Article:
Navigating a disability insurance policy is challenging for the average person. They are written for attorneys, not consumers. The same can be said about the insurance companies.
Protective Life Insurance Company is the reinsurance company for Liberty Life Insurance, which was purchased by Lincoln Insurance. What’s more, Protective Life Insurance purchased Great-West Life & Annuity Company this year. The Great West purchase was the 57th acquisition by Protective, which itself is a U.S. subsidiary of Dai-ichi Life Holdings.
Protective Life Corporation is a huge corporation, with a large number of employees to service owners of its 8.6 million policies/contracts. One person’s disability claim dispute is a very small part of their business. But that’s just one reason why it makes sense to work with a disability insurance attorney.
Re-insurance is a complex area of insurance, and with Protective Life serving as the reinsurance disability business owned by Liberty (purchased by Lincoln, as above), what does that mean for the claimant? The reinsurance market for individual disability insurance has undergone several changes.
Industry leaders readily acknowledge that the disability insurance business has led to many large, well-known companies like Paul Revere, Lincoln National, and Employers Re leaving the business entirely. Other companies are consolidating. And yet reinsurance companies are still interested because, for their model, the disability business can be profitable.
We urge disability claimants to immediately open any paper mail they receive from any insurance company if they are in the process of filing a claim or if they are on claim because there are so many moving parts in the insurance world that you may not recognize the company sending you a time-sensitive letter. Missing an important deadline because you tossed an envelope from an unfamiliar company is a bad reason to lose your disability benefits.
Here’s a look at how disability and reinsurance works together. Disability income is first and foremost about risk. Will the person who has disability insurance coverage become disabled and need to file a claim? If so, how much will the exposure of the insurance company be, and can it be limited? Through the use of reinsurance, the insurance company can issue policies that are larger than it otherwise would sell, with the hope that they won’t have to pay out on all of their policies. They then reinsure these policies, hence the term “reinsurance.”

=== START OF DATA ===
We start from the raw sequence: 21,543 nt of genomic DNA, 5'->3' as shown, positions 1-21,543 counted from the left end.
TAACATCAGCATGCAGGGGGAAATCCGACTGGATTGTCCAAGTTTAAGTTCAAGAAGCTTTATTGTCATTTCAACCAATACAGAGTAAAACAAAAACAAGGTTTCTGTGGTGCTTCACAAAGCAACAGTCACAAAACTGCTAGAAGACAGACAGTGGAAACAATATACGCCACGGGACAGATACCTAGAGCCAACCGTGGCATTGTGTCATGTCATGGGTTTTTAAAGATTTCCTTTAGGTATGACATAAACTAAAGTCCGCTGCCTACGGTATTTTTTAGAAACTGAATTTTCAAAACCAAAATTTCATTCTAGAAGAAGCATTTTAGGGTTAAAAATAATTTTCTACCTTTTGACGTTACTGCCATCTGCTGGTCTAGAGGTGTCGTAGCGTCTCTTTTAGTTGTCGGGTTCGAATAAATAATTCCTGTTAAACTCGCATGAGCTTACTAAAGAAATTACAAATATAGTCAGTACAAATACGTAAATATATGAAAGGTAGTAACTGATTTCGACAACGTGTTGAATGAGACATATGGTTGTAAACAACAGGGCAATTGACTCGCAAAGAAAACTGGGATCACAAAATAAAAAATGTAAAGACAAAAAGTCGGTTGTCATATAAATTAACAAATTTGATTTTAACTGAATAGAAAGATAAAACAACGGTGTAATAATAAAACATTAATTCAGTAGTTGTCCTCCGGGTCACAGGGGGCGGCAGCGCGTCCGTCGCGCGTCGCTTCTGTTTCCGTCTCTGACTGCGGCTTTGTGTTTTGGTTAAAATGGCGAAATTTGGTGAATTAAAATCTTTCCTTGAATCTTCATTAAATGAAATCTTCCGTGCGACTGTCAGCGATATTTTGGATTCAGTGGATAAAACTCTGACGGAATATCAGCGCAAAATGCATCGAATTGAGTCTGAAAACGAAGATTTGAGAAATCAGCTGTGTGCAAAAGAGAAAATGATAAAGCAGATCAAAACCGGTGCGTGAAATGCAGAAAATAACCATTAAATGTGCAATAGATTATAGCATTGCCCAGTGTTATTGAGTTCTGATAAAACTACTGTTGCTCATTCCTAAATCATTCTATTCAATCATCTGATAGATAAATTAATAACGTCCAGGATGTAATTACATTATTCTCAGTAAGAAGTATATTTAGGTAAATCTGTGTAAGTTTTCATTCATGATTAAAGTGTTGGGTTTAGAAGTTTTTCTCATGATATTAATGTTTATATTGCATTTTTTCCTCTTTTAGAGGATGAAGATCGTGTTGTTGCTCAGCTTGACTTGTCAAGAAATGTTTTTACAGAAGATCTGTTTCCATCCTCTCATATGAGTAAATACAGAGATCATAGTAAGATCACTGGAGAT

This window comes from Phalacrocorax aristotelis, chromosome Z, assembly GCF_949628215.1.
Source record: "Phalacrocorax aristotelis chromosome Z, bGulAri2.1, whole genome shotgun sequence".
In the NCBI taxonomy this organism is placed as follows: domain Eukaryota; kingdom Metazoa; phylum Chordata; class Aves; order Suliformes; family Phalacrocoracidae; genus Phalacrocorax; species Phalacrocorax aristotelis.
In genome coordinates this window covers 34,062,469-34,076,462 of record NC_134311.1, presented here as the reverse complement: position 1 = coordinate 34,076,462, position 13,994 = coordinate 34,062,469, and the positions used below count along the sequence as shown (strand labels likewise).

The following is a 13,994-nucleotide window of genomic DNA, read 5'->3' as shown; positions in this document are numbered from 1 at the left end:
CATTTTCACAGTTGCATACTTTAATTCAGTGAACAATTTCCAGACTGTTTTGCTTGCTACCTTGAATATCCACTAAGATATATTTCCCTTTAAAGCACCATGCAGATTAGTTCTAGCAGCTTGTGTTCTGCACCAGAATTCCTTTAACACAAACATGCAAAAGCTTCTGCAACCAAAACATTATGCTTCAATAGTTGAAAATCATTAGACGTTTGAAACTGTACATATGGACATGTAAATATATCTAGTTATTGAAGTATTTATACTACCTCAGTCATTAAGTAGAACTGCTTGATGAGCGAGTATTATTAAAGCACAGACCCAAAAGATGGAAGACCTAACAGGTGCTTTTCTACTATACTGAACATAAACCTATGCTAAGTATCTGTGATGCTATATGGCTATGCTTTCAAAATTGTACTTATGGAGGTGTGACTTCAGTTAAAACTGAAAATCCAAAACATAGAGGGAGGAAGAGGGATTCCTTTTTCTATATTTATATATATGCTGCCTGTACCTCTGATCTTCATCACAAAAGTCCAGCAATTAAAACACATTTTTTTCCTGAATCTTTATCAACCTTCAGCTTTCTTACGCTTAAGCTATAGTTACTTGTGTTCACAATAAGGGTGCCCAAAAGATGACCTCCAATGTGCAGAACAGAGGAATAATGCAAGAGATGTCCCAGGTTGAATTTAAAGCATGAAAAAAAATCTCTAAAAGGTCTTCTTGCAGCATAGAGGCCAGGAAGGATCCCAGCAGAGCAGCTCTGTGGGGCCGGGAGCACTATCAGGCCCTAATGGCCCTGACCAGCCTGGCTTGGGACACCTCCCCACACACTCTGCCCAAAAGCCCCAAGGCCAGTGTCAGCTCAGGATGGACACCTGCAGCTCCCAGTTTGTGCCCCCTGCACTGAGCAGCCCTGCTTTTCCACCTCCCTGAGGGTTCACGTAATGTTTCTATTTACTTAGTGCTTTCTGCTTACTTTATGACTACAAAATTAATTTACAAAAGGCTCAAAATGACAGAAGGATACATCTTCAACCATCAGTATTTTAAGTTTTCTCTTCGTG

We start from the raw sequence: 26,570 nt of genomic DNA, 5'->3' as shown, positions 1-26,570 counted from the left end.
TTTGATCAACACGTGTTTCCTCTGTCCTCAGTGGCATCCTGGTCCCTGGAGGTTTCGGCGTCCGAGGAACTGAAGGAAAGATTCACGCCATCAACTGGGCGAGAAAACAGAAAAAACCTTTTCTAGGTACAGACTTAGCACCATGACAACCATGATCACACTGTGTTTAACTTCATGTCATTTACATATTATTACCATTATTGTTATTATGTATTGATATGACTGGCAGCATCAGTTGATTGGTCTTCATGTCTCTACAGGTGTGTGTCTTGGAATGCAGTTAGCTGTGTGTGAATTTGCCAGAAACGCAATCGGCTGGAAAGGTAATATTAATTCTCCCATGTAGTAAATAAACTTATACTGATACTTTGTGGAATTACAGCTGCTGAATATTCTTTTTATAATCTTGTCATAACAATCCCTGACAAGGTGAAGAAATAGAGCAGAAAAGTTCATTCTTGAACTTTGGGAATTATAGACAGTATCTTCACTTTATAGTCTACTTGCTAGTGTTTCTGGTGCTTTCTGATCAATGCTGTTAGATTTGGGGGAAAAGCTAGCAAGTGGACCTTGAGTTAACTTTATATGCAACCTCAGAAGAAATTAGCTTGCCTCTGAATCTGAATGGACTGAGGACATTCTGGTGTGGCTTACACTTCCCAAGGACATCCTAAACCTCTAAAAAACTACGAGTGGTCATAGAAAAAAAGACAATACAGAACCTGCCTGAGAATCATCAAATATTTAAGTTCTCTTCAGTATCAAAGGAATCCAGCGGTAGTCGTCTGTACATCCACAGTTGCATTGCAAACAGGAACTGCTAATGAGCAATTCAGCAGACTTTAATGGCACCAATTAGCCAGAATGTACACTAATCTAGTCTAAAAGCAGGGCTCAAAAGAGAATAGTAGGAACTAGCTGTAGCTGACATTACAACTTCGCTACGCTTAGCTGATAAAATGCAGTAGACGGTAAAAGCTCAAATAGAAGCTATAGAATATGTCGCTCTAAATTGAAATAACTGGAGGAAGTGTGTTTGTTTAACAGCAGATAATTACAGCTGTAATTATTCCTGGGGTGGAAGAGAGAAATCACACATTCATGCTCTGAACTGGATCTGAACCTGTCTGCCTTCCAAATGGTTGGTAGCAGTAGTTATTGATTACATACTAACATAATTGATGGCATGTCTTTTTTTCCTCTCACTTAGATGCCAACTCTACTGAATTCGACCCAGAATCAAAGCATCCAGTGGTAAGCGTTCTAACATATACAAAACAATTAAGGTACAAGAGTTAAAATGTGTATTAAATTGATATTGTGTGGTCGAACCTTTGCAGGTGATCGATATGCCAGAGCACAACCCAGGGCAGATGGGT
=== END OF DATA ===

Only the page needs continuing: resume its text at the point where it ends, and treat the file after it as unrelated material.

This is a way for a long-term disability insurance company to spread the risk or liability that is incurred every time they sell a long-term disability policy.
In less formal terms, the disability insurance company is making a bet with the reinsurance company that while they may sell $5 million in disability coverage, they won’t have to pay out more than $2.5 million. The reinsurer sells what’s called a “treaty” to the disability insurance company, and then both companies hope that their bets are right.
Of course, the reinsurance process is far more complex than described here. There are large departments of economists and actuaries who work on the numbers, developing pricing for both disability and reinsurance and making data-driven decisions on how this will all work. For any large disability insurance company, the use of a reinsurance treaty gives some level of protection to their risk liability.
For certain companies, the reinsurance is done on a case-by-case basis, where the company looks to see how much exposure it is willing to take on, how much risk they can reinsure, and what their profit margins will be. Others look at reinsurance on a particular type of long-term disability insurance policy that is sold or a profession that is marketed to, like dentists or chiropractors.
For Protective Insurance company disability policy claimants, how the company creates its own risk management is the least of their concerns. But we believe that the more our clients know about how the business of disability insurance works, the better off they are. They may not know that one company insures their policies with another, or that representatives from the reinsurance company are as likely to be involved in the disability claims process as people from the disability insurance company itself.
What disability claimants do need to know is that Frankel & Newfield is an experienced disability law firm with many years of experience fighting big companies on behalf of our clients. If you’d like to learn more about what we do for our clients, we invite you to call us at 877-583-2524 for a free consultation.
Secrets the Disability Insurance Companies Don't Want You to Know!